Thursday, 25 July 2019

Whether HC Which Has Jurisdiction Over 'Venue' Of Arbitration Can Entertain Petition Seeking Appointment Of Arbitrator?

Where the contract specifies the jurisdiction of the court at
a particular place, only such court will have the jurisdiction to
deal with the matter and parties intended to exclude all other
courts. In the present case, the parties have agreed that the
“venue” of arbitration shall be at Bhubaneswar. Considering
the agreement of the parties having Bhubaneswar as the venue
of arbitration, the intention of the parties is to exclude all other
courts. As held in Swastik, non-use of words like “exclusive
jurisdiction”, “only”, “exclusive”, “alone” is not decisive and does
not make any material difference.

17. When the parties have agreed to have the “venue” of
arbitration at Bhubaneswar, the Madras High Court erred in
assuming the jurisdiction under Section 11(6) of the Act. Since
only Orissa High Court will have the jurisdiction to entertain the
petition filed under Section 11(6) of the Act, the impugned order
is liable to be set aside.

REPORTABLE
IN THE SUPREME COURT OF INDIA
CIVIL APPELLATE JURISDICTION
CIVIL APPEAL NO. 5850 2019

BRAHMANI RIVER PELLETS LIMITED Vs KAMACHI INDUSTRIES LIMITED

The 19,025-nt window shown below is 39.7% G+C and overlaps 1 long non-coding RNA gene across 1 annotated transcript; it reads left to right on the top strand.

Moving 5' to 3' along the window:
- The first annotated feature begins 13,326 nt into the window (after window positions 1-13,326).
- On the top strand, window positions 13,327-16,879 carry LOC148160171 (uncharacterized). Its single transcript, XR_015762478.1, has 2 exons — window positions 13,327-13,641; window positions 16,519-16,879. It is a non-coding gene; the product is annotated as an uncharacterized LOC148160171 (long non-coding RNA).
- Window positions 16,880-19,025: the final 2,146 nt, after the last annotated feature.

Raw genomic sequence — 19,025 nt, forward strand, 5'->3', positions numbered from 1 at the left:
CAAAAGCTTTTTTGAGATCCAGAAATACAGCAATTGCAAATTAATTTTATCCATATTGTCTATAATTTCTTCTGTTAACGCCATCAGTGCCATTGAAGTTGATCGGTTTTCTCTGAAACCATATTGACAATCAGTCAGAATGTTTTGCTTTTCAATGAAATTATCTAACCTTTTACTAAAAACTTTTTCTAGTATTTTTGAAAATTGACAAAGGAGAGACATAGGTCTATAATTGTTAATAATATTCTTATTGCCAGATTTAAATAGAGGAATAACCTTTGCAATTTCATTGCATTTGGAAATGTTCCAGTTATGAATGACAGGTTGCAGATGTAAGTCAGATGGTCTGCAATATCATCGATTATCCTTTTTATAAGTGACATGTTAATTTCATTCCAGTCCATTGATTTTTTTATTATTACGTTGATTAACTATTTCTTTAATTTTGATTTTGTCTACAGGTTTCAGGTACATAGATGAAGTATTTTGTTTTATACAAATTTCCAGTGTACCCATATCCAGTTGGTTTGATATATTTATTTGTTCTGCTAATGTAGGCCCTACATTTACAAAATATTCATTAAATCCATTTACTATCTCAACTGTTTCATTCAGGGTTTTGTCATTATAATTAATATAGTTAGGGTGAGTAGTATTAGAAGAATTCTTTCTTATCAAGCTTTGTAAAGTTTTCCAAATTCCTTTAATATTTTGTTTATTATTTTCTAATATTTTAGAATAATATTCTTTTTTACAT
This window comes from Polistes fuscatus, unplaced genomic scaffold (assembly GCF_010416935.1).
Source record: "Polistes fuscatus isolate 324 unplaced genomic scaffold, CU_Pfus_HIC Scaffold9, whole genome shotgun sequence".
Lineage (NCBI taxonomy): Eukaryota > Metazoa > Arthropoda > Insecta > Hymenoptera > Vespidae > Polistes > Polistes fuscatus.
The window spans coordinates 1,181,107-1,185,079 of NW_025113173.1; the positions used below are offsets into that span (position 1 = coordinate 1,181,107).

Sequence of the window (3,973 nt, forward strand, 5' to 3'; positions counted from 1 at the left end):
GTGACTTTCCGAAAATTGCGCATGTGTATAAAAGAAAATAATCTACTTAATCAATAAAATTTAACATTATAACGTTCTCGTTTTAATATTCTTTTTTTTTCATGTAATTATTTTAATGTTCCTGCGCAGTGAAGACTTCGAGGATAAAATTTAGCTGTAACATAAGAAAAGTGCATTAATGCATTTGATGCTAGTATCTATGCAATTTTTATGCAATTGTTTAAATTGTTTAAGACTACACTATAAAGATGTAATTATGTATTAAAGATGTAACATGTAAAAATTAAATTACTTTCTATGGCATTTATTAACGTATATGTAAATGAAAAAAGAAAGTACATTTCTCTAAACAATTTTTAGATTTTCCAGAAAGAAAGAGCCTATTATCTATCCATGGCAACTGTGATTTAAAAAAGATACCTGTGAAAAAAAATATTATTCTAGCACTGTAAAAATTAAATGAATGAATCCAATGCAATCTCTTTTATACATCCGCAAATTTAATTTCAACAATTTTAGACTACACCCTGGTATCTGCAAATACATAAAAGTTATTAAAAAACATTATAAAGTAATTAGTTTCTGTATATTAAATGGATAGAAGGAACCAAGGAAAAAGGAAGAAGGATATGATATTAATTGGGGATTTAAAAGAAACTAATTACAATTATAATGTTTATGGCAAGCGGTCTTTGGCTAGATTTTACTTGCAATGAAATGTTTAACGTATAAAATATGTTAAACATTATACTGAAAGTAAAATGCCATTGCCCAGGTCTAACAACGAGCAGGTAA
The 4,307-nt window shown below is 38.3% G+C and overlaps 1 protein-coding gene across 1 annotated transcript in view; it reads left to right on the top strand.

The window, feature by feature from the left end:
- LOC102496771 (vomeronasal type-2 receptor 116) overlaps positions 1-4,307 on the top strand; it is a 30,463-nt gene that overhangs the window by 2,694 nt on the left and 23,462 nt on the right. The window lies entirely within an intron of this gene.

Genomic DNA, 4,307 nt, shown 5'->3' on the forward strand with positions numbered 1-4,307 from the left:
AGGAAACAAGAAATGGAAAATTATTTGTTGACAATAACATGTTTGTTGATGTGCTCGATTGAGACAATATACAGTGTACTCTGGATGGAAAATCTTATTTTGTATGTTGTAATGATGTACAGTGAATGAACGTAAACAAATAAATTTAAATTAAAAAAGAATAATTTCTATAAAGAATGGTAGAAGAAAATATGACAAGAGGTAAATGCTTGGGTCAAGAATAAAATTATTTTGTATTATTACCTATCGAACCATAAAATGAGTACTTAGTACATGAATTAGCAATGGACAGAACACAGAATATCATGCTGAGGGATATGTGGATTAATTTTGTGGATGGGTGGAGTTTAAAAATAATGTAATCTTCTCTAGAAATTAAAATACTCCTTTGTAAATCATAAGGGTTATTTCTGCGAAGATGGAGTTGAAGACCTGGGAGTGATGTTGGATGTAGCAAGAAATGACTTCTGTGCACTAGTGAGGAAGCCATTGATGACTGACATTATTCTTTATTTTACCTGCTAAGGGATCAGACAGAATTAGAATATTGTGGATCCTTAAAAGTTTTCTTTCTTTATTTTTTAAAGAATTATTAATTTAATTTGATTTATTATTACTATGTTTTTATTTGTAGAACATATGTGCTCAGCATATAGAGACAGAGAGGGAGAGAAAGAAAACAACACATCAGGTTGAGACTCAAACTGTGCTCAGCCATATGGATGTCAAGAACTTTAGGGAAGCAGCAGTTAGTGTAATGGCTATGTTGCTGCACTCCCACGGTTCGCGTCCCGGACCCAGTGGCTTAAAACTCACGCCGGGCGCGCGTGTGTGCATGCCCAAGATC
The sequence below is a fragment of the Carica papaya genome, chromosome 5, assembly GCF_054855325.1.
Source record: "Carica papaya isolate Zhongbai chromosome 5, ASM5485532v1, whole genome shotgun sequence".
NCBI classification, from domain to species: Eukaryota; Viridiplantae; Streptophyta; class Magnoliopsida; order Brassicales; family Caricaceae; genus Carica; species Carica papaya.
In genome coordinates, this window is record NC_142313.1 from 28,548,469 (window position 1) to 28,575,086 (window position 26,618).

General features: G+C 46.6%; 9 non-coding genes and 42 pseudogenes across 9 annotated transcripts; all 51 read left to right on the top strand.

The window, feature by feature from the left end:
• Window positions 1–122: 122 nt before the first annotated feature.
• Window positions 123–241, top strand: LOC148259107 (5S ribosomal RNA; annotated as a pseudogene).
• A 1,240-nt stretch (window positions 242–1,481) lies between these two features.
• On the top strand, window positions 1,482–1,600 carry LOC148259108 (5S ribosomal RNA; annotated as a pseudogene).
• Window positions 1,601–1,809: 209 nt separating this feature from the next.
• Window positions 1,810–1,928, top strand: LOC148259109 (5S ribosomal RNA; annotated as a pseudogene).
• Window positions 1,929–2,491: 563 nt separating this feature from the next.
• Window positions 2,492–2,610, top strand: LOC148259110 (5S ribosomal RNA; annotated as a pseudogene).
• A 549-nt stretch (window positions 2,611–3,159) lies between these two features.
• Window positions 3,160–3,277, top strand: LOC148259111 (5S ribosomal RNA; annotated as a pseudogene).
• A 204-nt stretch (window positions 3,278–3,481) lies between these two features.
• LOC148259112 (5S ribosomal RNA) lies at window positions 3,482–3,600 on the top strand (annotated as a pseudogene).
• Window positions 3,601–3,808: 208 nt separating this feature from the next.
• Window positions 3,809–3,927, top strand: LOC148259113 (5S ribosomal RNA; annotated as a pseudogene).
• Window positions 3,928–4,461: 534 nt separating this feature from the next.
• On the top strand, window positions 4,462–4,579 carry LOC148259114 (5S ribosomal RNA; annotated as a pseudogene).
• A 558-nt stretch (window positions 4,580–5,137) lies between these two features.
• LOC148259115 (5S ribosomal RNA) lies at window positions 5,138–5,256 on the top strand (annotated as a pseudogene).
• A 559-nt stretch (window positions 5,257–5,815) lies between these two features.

R. BANUMATHI, J.
Dated:July 25, 2019.

Leave granted.
2. Whether the Madras High Court could exercise
jurisdiction under Section 11(6) of the Arbitration and
Conciliation Act, 1996 despite the fact that the agreement
contains the clause that venue of arbitration shall be
Bhubaneswar, is the question falling for consideration in this
appeal.

3. Brief facts which led to filing of this appeal are as under:-
The appellant entered into an agreement with the respondent
for sale of 40,000 WMT (Wet Metric Tonne) of Iron Ore Pellets
on FOB terms and payment was to be made by Letter of Credit
in Bhubaneswar. The loading port was Dhamra Port, Bhadrak,
Odisha and destination was Chennai/Ennore Ports, Tamil
Nadu. Dispute arose between the parties regarding the price
and payment terms and the appellant did not deliver the goods
to the respondent. The respondent claimed for damages
alleging that it had to procure the Iron Ore Pellets from other
sources at higher rates. The appellant denied any liability to
pay damages on the ground that contract was later modified
and that the respondent breached the material terms of the
contract and this led to the dispute between the parties.
4. Clause 18 of the agreement between the parties contains
an arbitration clause which reads as under:-
“18. Arbitration shall be under Indian Arbitration and Conciliation
Law 1996 and the Venue of Arbitration shall be Bhubaneswar.”
5. The respondent on 07.10.2016 invoked arbitration clause.
The appellant did not agree for the appointment of the

arbitrator. Hence, the respondent filed petition being OP
No.398 of 2018 under Section 11(6) of the Arbitration and
Conciliation Act, 1996 (for short ‘the Act’) before the Madras
High Court on 24.01.2018 for appointment of sole arbitrator.
The appellant contested the petition challenging the jurisdiction
of the Madras High Court on the ground that the parties have